Max Q: Rocket Lab unveils Neutron, plus more private space station news

Hello and welcome back to Max Q! There was a TON of space news this week so I won’t ramble too much, other than to remind you that many of the people mentioned below will be at TC Sessions: Space on the 14th and 15th! That includes Peter Beck, CEO of Rocket Lab, Nanoracks’ Jeffrey Manber, and many, many others. It’s going to be a really great event and we’d like for you to be there — more details are at the bottom of this post.

Questions, comments, feedback, compliments: aria.techcrunch@gmail.com.

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Rocket Lab is reimagining rocket design with Neutron launch system

On Thursday, Rocket Lab finally gave a much-anticipated update on Neutron, its medium-lift launch system, and the company did not disappoint. Neutron features a number of surprising innovations in both operation and development that depart from other rockets of its class — I’ll go over a few here.

The first is the material used: Rocket Lab has chosen to go with carbon composites for the body of the rocket, eschewing metal alternatives. This is interesting because SpaceX famously ditched carbon composites for stainless steel for the Starship system, but CEO Peter Beck told me that the lighter structure offers huge advantages in weight and performance.

The other notable alteration I’ll mention here is the payload fairing. Traditionally, a rocket is stacked vertically, with the second stage sandwiched between the first stage on the bottom and the fairing on the top, like a nose cone. This is not the case with Neutron.

Instead, the company has decided to attach the fairing to the first stage and put the second stage inside it. When the rocket is ready to deploy payload, the fairings will mechanically open, like a weird alien flower or a big claw!

These are just a few details on the design — read the full story for more.

Neutron’s second stage and payload saying sayonara. Image Credits: Rocket Lab (opens in a new window)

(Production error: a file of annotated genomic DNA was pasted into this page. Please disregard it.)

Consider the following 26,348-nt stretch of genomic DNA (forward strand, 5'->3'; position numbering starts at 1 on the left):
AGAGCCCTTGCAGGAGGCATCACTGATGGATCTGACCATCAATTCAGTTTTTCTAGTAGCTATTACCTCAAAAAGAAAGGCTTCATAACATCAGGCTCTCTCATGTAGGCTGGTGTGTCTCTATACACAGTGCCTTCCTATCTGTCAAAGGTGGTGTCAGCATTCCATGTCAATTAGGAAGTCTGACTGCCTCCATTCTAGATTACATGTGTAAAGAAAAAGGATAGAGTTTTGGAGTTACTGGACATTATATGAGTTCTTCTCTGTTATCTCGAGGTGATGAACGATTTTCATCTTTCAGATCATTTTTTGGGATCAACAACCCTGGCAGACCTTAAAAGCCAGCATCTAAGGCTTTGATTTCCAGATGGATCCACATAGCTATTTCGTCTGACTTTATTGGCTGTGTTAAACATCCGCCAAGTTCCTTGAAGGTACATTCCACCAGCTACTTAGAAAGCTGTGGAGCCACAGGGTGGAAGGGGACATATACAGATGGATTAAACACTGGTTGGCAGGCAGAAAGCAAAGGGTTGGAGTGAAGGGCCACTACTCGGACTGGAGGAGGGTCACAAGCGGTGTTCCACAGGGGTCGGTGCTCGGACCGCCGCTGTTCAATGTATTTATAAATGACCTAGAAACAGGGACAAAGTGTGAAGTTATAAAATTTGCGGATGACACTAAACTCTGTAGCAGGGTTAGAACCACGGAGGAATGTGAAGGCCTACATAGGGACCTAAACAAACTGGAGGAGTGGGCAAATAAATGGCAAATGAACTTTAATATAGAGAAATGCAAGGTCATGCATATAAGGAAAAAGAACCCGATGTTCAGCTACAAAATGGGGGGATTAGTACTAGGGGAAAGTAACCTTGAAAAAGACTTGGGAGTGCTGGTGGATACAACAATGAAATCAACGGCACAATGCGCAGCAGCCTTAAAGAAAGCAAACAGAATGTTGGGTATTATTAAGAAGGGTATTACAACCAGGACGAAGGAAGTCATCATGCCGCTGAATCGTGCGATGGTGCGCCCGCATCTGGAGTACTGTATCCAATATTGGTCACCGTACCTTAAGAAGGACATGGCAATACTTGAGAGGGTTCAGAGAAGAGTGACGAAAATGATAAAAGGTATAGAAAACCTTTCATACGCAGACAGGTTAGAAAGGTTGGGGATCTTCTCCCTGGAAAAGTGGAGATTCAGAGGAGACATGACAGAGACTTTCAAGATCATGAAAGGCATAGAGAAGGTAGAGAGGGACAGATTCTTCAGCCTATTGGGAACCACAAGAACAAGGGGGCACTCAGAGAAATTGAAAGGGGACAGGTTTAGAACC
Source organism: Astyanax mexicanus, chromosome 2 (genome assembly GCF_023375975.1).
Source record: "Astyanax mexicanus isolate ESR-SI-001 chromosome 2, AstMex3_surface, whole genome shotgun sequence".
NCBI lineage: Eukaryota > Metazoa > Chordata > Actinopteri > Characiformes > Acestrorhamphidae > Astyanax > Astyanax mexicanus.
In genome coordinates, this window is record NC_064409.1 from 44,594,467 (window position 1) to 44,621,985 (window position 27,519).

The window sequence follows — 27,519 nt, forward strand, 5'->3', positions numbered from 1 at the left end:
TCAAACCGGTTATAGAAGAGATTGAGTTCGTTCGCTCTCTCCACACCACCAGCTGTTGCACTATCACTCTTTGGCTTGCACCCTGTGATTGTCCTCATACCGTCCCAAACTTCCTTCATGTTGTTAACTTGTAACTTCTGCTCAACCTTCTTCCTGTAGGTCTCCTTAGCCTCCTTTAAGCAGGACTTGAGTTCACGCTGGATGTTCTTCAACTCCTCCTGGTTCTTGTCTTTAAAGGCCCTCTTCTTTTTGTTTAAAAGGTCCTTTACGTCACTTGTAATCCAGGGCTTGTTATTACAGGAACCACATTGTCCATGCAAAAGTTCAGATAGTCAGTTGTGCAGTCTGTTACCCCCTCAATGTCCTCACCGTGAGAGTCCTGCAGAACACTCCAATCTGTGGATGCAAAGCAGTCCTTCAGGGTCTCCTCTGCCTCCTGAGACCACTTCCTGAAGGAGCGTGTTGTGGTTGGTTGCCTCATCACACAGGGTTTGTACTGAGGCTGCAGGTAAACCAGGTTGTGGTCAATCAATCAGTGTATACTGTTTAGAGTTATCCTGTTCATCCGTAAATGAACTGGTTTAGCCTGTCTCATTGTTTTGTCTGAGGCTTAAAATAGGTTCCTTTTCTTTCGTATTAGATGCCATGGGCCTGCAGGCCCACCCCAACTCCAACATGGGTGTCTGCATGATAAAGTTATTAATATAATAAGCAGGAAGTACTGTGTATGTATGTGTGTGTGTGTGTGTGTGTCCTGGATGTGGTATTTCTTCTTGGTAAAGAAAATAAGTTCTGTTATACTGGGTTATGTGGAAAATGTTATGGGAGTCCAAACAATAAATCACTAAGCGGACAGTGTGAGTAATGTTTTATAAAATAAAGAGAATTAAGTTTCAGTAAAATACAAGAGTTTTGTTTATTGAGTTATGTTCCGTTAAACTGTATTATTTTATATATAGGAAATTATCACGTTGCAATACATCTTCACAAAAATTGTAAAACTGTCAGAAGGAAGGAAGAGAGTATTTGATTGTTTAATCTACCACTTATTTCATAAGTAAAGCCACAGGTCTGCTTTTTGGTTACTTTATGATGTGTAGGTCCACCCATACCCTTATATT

NASA awards over $400M to Blue Origin, Nanoracks and Northrop Grumman for private space stations

Big news this week in the world of commercial space stations: NASA has awarded more than $400 million in agreements to three companies to further develop designs for private destinations in low Earth orbit.

The three companies, which received the awards under the agency’s Commercial low Earth orbit (LEO) Destinations program, are Nanoracks, which received $160 million for “Starlab”; Blue Origin, which received $130 million for “Orbital Reef”; and Northrop Grumman for $125.6 million, for a station that does not yet have a flashy name.

This first set of awards will help the companies develop their designs, work that is expected to continue through 2025. There will be a second phase of the program, where NASA intends to certify for human use one or more stations (from this group of companies or other entrants) and ultimately become one of many customers purchasing in-orbit services and use of the stations.

More news from TC and beyond

Astroscale raised a $109 million Series F to scale its on-orbit servicing technology, designed to extend the lifespan of satellites and reduce orbital debris. (The startup’s CEO and founder, Nobu Okada, will be joining us onstage at TC Sessions: Space 2021 this year.)

Isar Aerospace won an €11 million ($12.4 million) award from the German government and the German Aerospace Center to further the development of the startup’s Spectrum launch vehicle, in return for transportation services of up to 150 kilograms of payload on two separate flights.

Northrop Grumman won a massive $3.19 billion contract from NASA to build boosters for the agency’s heavy-lift Space Launch System rocket. The company is tasked with building boosters for nine SLS flights.

Phase Four, a propulsion startup, has released the specs of its next-gen radio-frequency plasma thruster, which the company says offers key performance improvements to allow spacecraft using it a wider range of maneuverability in orbit.

Q-CTRL, a startup that provides quantum control engineering solutions, closed a $25 million Series B financing round led by Airbus Ventures. The company is developing space-qualified quantum sensors and exploration technologies for Earth and beyond.

SpaceX sent a batch of 48 Starlink satellites, plus two satellites for geospatial intelligence company BlackSky, to orbit Thursday evening. It marked the ninth mission for that specific Falcon 9 booster. Rewatch it here.

Varda Space Industries, SCOUT and Neutron Star Systems came in first, second and third place (respectively) in Hyperspace Challenge, an accelerator run by the Air Force Research Laboratory and CNM Ingenuity as part of the U.S. Space Force’s SpaceWERX program.

Join us for TC Sessions: Space

Last year we held our first dedicated space event, and it went so well that we decided to host it again in 2021. This year, it’s happening December 14 and 15, and it’s once again going to be an entirely virtual conference, so people from all over the world will be able to join — and you can, too.

Check out a sneak peek of the early agenda by clicking here. Suffice to say, you won’t want to miss it.

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